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May 24, 2013

Movie Review: Dead End Drive-In (1986)

Directed by Brian Trenchard-Smith

Review by Greg Goodsell

In the far-flung future Australia of 1995, things have taken a turn for the worse. A series of global catastrophes has rendered the world effectively bankrupt, and law and order is strictly on a limited basis. Taking his girlfriend Carmen (Natalie McCurry) to the Star Drive-In for a quick one, unemployed lay-about “Crabs” (Ned Manning) has his lovemaking rudely interrupted when armed policemen steal two wheels from his ’56 Chevy. The next morning, the true purpose of the Star Drive-In is revealed to him; it is a concentration camp for undesirables, chiefly the young and jobless. In exchange, the inmates are allowed all the junk food they can eat and a steady stream of no-budget action pictures screened nightly. Making friends with their fellow inmates, Crabs and his girlfriend discover that everyone there has more or less accepted their fate. Things get sketchier still when the drive-in is given a sudden influx of Asian inmates. In response, the white Australians band together -- NOT to confront their captors, but to discriminate and harass the minorities. Confronting the kindly, if insidious drive-in manager (Peter Whitford), Crabs vows to escape from the dismal drive-in – or die trying.  

Director Brian Trenchard-Smith one-upped the likes of Quentin Tarrantino with this ironic, self-reflexive film, which has yet to be equaled – low-budget action car crash movies are part of a greater social malaise, this message being tucked neatly into a low-budget action car crash movie! Dead End Drive-In looks great, with artfully composed shots of a dirty, dystopian backdrop comprised of spray-painted junked cars and wild colored lighting. The drive-in’s denizens are a smash-up of the then current punk rock hairstyles and fashions, coupled with Mad Max-inspired remnant attire. 

Dead End Drive-In is also defiantly Australian. A nation composed of people banned from Great Britain for sundry crimes and misdeeds, Australians grew up with little need of social systems and snobby class structures. Antipodeans take a certain snotty pride in heir plain-spoken, unvarnished view of the world and their approach to life … but this approach definitely has a darker side. The 1971 film, Wake in Fright, now recently rediscovered and out on Blu-Ray is the finest example of this. A young, uppity school teacher finds himself stranded in an outback town. He makes swift friends with all the locals, but all these Crocodile Dundees see to it that he never leaves the town or has anything more to look forward to other than generous servings of lager. Friends, they say, are like a crab bucket: The bucket of crabs is lively to a certain extent, but should you try to climb to the top to get out, the other crabs will be sure to pull you down …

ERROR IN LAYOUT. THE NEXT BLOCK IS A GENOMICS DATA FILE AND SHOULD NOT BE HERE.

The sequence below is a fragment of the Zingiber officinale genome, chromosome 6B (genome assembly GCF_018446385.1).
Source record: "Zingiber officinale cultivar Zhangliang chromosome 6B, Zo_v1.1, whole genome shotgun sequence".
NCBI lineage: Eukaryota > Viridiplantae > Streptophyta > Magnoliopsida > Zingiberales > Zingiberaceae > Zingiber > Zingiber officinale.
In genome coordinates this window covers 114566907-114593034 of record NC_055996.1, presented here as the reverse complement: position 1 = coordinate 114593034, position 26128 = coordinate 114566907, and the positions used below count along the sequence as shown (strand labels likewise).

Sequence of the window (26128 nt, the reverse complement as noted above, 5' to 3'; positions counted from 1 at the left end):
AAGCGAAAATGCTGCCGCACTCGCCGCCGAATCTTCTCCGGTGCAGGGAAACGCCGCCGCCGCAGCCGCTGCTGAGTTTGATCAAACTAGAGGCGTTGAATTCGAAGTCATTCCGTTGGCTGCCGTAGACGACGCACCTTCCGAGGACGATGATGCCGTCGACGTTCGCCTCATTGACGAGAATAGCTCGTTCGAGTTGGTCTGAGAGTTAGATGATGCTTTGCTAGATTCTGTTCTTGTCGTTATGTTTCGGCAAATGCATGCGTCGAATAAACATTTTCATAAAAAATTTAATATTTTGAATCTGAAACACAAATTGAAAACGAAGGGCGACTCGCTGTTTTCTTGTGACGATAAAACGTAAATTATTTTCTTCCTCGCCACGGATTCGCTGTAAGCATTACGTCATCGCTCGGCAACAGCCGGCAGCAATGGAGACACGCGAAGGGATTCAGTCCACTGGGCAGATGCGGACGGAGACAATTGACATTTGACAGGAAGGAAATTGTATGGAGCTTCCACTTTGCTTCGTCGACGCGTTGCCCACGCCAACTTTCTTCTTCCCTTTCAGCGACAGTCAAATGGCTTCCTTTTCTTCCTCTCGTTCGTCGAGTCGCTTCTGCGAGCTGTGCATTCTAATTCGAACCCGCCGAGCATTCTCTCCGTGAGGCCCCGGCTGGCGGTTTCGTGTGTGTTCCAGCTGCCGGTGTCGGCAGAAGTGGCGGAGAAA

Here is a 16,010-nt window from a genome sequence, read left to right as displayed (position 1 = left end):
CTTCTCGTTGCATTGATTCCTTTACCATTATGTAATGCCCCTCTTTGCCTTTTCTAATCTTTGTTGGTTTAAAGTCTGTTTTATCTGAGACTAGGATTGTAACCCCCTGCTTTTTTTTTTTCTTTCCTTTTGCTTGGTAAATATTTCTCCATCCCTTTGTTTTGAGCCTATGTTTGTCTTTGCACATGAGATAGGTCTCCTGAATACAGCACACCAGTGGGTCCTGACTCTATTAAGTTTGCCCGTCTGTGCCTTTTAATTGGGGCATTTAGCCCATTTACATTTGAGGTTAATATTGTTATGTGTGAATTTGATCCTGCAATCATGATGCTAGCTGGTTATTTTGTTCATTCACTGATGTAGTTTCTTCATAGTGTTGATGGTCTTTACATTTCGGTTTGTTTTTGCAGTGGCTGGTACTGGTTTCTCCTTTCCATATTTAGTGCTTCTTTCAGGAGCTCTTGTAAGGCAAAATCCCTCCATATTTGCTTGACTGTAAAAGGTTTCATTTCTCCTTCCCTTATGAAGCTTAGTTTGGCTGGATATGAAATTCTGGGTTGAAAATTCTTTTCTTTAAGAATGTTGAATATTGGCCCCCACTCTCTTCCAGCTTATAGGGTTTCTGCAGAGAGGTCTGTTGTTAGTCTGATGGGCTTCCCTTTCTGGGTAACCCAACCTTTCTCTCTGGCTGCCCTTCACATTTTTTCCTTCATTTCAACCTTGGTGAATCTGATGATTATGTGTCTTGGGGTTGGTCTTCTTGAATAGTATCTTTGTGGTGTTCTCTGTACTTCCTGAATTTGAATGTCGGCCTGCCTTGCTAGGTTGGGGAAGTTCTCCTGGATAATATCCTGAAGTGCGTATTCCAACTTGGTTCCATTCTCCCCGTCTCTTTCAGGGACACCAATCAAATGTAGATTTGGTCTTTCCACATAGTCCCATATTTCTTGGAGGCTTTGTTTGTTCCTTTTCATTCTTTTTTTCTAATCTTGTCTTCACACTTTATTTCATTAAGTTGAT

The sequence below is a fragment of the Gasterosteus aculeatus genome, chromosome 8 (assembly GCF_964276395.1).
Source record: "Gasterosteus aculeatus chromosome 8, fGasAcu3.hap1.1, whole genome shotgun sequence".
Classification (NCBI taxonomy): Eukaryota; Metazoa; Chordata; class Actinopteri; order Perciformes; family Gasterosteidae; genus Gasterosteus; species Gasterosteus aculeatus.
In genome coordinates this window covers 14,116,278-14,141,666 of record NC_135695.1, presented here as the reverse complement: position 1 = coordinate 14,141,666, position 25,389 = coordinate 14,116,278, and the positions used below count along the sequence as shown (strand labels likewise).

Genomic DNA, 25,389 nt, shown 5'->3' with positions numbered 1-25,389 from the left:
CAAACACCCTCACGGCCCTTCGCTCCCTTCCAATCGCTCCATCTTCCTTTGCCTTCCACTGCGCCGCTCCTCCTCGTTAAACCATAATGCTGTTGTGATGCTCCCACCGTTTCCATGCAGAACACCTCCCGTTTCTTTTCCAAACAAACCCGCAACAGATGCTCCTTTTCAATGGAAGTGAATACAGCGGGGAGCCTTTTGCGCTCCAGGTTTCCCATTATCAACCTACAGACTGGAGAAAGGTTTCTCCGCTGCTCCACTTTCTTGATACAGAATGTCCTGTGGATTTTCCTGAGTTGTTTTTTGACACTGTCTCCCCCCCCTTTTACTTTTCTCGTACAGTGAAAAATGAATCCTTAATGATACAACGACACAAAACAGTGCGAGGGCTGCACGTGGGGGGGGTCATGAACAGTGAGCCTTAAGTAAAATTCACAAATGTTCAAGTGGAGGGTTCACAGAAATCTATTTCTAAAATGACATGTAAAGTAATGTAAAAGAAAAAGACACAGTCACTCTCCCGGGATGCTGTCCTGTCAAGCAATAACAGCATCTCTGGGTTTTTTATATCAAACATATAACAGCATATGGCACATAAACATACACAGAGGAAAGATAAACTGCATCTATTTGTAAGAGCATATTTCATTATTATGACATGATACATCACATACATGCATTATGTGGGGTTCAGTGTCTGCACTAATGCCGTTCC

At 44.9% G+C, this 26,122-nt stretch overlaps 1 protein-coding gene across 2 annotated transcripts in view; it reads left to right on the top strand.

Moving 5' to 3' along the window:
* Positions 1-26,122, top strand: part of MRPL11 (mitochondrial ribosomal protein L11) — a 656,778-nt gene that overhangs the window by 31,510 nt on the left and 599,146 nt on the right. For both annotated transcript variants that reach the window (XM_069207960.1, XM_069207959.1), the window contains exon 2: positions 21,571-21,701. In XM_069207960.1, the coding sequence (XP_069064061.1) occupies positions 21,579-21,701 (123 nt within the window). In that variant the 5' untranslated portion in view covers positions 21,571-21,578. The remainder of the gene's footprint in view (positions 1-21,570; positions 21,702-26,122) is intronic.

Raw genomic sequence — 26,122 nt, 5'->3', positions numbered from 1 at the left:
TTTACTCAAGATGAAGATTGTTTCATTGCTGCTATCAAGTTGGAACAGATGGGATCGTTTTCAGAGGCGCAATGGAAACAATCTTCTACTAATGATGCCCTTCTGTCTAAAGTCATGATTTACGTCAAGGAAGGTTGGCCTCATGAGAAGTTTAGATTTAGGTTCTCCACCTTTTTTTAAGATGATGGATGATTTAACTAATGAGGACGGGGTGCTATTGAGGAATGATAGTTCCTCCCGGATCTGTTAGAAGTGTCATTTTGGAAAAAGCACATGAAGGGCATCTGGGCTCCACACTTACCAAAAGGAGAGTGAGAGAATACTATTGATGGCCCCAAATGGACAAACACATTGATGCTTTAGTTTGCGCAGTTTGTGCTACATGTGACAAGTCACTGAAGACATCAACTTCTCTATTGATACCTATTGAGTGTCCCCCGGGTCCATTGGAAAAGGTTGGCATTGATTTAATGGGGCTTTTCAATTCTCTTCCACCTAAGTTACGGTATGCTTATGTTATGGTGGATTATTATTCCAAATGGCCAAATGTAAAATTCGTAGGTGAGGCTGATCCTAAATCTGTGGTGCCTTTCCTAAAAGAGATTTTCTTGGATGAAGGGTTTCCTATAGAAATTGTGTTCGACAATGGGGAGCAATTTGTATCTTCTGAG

In spite of this, Dead End Drive-In was a big financial flop. The reasons why are indeed worthy of analysis.

1. The message is overly facile. While Roger Corman was able to sneak social commentary into his features, Dead End Drive-In is just too strident and obvious. The evil plan behind the drive-in is revealed too quickly, and has little wiggle room to go story-wise.
2. It breaks one of the cardinal rules of exploitation cinema by being preachy. 

3. It breaks the other cardinal rule of exploitation cinema by being boring. The only real action to be had in the feature is at the beginning, showing the lawless Australia from outside of the drive-in, a fistfight here and there in the middle part, and Crabs’ escape from the drive-in. At a tight 84 minutes, the film is s-l-o-w. Watching people accept their fates and slipping into malaise only makes for engaging cinema if there are competent actors, of which this is seriously lacking.

4. Lastly, Dead End Drive-In insults its audience. People attracted to see a film like this one are out for some cheap thrills, but they all aren’t like the drunken yabbos as seen in the film. Many exploitation and genre cinema fans are a well-educated lot, and making them all out to be 40-ouncer guzzling miscreants seriously short-changes the people who – at that time, especially – had to go to scary grindhouses and drive-ins that not far removed from the one in the film in order to see movies like this!

Director Trenchard Smith has one of the films being projected on the screen one of his earlier sci-fi pictures, Turkey Shoot. Having met him in real life, I can vouch that Trenchard-Smith is a very nice man, but this gesture smacks of definite condescension. Boo, his.    

The DVD from Arrow Video offers a dupey, VHS quality trailer of the film when it was released stateside by New World Pictures. In summation, Dead End Drive-In does have a certain garish beauty and a playful energy, but will leave quite a few people with a sour taste in their mouths. The future world as predicted in this film come true to a certain extent, with one very notable exception: there are no more drive-ins.

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